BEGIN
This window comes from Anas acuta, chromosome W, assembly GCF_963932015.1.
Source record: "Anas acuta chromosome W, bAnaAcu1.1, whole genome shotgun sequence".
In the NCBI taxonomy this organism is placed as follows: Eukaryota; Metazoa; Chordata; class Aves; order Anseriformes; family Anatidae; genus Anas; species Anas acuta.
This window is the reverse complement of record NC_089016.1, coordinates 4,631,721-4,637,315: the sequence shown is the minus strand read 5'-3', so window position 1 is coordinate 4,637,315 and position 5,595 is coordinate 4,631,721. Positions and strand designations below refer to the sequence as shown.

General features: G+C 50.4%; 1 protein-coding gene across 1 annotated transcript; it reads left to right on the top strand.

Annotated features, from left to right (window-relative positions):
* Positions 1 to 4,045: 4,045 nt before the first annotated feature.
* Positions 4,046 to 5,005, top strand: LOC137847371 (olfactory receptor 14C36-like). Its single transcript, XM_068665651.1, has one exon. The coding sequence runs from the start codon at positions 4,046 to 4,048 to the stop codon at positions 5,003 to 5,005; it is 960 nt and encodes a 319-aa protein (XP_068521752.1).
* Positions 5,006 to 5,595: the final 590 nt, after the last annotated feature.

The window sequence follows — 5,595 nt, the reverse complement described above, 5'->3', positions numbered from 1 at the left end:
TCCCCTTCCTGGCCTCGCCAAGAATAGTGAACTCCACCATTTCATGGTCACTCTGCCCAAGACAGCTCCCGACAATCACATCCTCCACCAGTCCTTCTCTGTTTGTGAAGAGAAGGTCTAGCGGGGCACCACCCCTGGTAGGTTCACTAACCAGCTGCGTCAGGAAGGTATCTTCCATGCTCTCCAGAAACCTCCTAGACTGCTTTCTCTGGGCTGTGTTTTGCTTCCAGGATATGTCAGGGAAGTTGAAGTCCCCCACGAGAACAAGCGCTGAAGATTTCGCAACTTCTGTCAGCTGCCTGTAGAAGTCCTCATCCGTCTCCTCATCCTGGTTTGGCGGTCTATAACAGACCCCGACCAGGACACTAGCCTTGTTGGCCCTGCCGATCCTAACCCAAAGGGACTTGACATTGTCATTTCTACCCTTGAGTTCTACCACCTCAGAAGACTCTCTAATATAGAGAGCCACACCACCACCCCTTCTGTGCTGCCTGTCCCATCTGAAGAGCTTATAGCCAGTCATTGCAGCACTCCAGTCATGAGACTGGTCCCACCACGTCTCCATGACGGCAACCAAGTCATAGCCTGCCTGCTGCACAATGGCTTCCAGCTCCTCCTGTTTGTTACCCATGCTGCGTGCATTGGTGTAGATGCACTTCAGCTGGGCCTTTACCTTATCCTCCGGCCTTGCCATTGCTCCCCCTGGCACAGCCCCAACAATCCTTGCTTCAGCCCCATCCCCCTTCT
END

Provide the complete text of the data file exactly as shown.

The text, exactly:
This window comes from Anas acuta, chromosome W, assembly GCF_963932015.1.
Source record: "Anas acuta chromosome W, bAnaAcu1.1, whole genome shotgun sequence".
In the NCBI taxonomy this organism is placed as follows: Eukaryota; Metazoa; Chordata; class Aves; order Anseriformes; family Anatidae; genus Anas; species Anas acuta.
This window is the reverse complement of record NC_089016.1, coordinates 4,631,721-4,637,315: the sequence shown is the minus strand read 5'-3', so window position 1 is coordinate 4,637,315 and position 5,595 is coordinate 4,631,721. Positions and strand designations below refer to the sequence as shown.

General features: G+C 50.4%; 1 protein-coding gene across 1 annotated transcript; it reads left to right on the top strand.

Annotated features, from left to right (window-relative positions):
* Positions 1 to 4,045: 4,045 nt before the first annotated feature.
* Positions 4,046 to 5,005, top strand: LOC137847371 (olfactory receptor 14C36-like). Its single transcript, XM_068665651.1, has one exon. The coding sequence runs from the start codon at positions 4,046 to 4,048 to the stop codon at positions 5,003 to 5,005; it is 960 nt and encodes a 319-aa protein (XP_068521752.1).
* Positions 5,006 to 5,595: the final 590 nt, after the last annotated feature.

The window sequence follows — 5,595 nt, the reverse complement described above, 5'->3', positions numbered from 1 at the left end:
TCCCCTTCCTGGCCTCGCCAAGAATAGTGAACTCCACCATTTCATGGTCACTCTGCCCAAGACAGCTCCCGACAATCACATCCTCCACCAGTCCTTCTCTGTTTGTGAAGAGAAGGTCTAGCGGGGCACCACCCCTGGTAGGTTCACTAACCAGCTGCGTCAGGAAGGTATCTTCCATGCTCTCCAGAAACCTCCTAGACTGCTTTCTCTGGGCTGTGTTTTGCTTCCAGGATATGTCAGGGAAGTTGAAGTCCCCCACGAGAACAAGCGCTGAAGATTTCGCAACTTCTGTCAGCTGCCTGTAGAAGTCCTCATCCGTCTCCTCATCCTGGTTTGGCGGTCTATAACAGACCCCGACCAGGACACTAGCCTTGTTGGCCCTGCCGATCCTAACCCAAAGGGACTTGACATTGTCATTTCTACCCTTGAGTTCTACCACCTCAGAAGACTCTCTAATATAGAGAGCCACACCACCACCCCTTCTGTGCTGCCTGTCCCATCTGAAGAGCTTATAGCCAGTCATTGCAGCACTCCAGTCATGAGACTGGTCCCACCACGTCTCCATGACGGCAACCAAGTCATAGCCTGCCTGCTGCACAATGGCTTCCAGCTCCTCCTGTTTGTTACCCATGCTGCGTGCATTGGTGTAGATGCACTTCAGCTGGGCCTTTACCTTATCCTCCGGCCTTGCCATTGCTCCCCCTGGCACAGCCCCAACAATCCTTGCTTCAGCCCCATCCCCCTTCT